Sokoto govt denies disbanding Sharia police after governor daughter’s wedding raid

Photo credit: Today.ng
Photo credit: Today.ng

The Sokoto State Government has denied disbanding the State Hisbah Commission.

The religious police unit, known as the Hisbah, is responsible for enforcing Sharia law practiced in parts of northern Nigeria, including Sokoto State.

The rebuttal is contained in a statement signed by the Secretary to the State Government, Bashir Garba in Sokoto on Monday.

The statement reads, “The Government wishes to clarify that the operations of the State Hisbah Commission, which is a creation of the law, has not been suspended. Similarly, it should be noted that the leadership of the Commission is still in place and have not been suspended from duty. By the provisions of the law establishing the Hisbah Commission, only the State Governor has the right to remove any member of the Commission from his/her duty, which in this case, nothing of such has happened.

The government however said there was an agreement to “harmonise” the leadership of three factions in the commission.

“For the records, the Ministry of Religious Affairs held a meeting with the leadership of the three factions claiming authority over Hisbah Commission in the State. An agreement was reached to harmonise their operations for the benefit of the citizenry. The harmonisation is still in progress, and further communication will be made after due consultations with relevant stakeholders,” Mr. Garba said.

The rebuttal however contradicts a statement made by the Sokoto State Commissioner for Religious Affairs, Mani Katami, on Sunday, in Sokoto.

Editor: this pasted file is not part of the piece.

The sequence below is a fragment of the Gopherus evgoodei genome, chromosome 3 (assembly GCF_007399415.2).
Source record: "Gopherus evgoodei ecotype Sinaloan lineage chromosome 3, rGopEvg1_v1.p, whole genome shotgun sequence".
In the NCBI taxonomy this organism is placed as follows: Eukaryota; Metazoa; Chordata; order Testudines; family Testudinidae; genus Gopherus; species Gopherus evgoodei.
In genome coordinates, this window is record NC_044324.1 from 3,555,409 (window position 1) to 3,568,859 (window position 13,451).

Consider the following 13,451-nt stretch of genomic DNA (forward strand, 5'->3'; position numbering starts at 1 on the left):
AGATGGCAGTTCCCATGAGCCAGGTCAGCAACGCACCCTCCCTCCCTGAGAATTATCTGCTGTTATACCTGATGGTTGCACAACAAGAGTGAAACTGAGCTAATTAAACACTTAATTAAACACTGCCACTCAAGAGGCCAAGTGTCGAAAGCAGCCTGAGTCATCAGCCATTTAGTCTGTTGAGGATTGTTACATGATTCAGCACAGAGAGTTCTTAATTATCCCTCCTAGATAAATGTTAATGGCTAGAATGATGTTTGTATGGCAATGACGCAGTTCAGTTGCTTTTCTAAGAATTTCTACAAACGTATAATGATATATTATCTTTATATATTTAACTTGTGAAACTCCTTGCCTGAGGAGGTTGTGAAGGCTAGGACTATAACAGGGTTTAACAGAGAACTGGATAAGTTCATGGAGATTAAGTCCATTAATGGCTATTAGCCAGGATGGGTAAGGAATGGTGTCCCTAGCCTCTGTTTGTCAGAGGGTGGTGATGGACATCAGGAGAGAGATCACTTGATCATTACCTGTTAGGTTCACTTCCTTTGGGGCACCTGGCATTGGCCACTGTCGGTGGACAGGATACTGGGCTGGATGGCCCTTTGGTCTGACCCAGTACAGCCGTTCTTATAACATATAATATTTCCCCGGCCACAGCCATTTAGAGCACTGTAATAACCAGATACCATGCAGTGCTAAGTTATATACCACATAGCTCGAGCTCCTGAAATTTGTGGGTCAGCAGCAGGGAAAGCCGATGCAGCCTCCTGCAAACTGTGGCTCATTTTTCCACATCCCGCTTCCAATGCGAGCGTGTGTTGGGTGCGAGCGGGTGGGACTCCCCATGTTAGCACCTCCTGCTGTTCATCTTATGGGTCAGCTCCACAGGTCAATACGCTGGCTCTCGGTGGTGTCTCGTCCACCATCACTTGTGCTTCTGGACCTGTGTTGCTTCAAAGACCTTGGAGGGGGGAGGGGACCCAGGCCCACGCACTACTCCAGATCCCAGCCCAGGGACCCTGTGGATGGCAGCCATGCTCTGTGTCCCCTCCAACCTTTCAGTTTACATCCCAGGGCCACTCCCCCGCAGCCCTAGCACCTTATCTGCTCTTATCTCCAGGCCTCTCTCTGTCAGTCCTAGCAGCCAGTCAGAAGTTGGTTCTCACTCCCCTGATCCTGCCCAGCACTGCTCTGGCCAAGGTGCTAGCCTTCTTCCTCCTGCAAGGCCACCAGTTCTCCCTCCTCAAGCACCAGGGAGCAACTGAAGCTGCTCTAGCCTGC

Mr. Katami told NAN that the state government disbanded the state Hisbah Commission due to crisis in the commission.

“A myriad of complaints were received from members of the public about alleged overzealousness and high handedness of its operatives. This action was taken as the three groups had failed to harmonise themselves into one group, for efficient and united operations. The state government had given them a grace of over one year to do so, but the groups had failed to harmonise, this is contrary to the Act establishing the commission,” Mr Katani said.

Last week, the Hisbah commission was involved in a controversy after it stormed the wedding of Governor Aminu Tambuwal’s daughter in Sokoto last week, and seized musical instruments used for the event, for allegedly violating the Sharia law.

The move was because the music played at the event allegedly violated the Islamic law.

Daily Trust reported that the commandant of the Commission, Adamu Kasarawa, confirmed the development, and said the commission had wanted to arrest the DJ that performed at the dinner but that he escaped.

Mr. Kasarawa was quoted as explaining that it was the commission’s responsibility to correct anything that works against Sharia law.

He also added that the musical instruments alongside other devices seized across the state would be destroyed.


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  • concerned citizens

    laws are made for poor men and the oppressed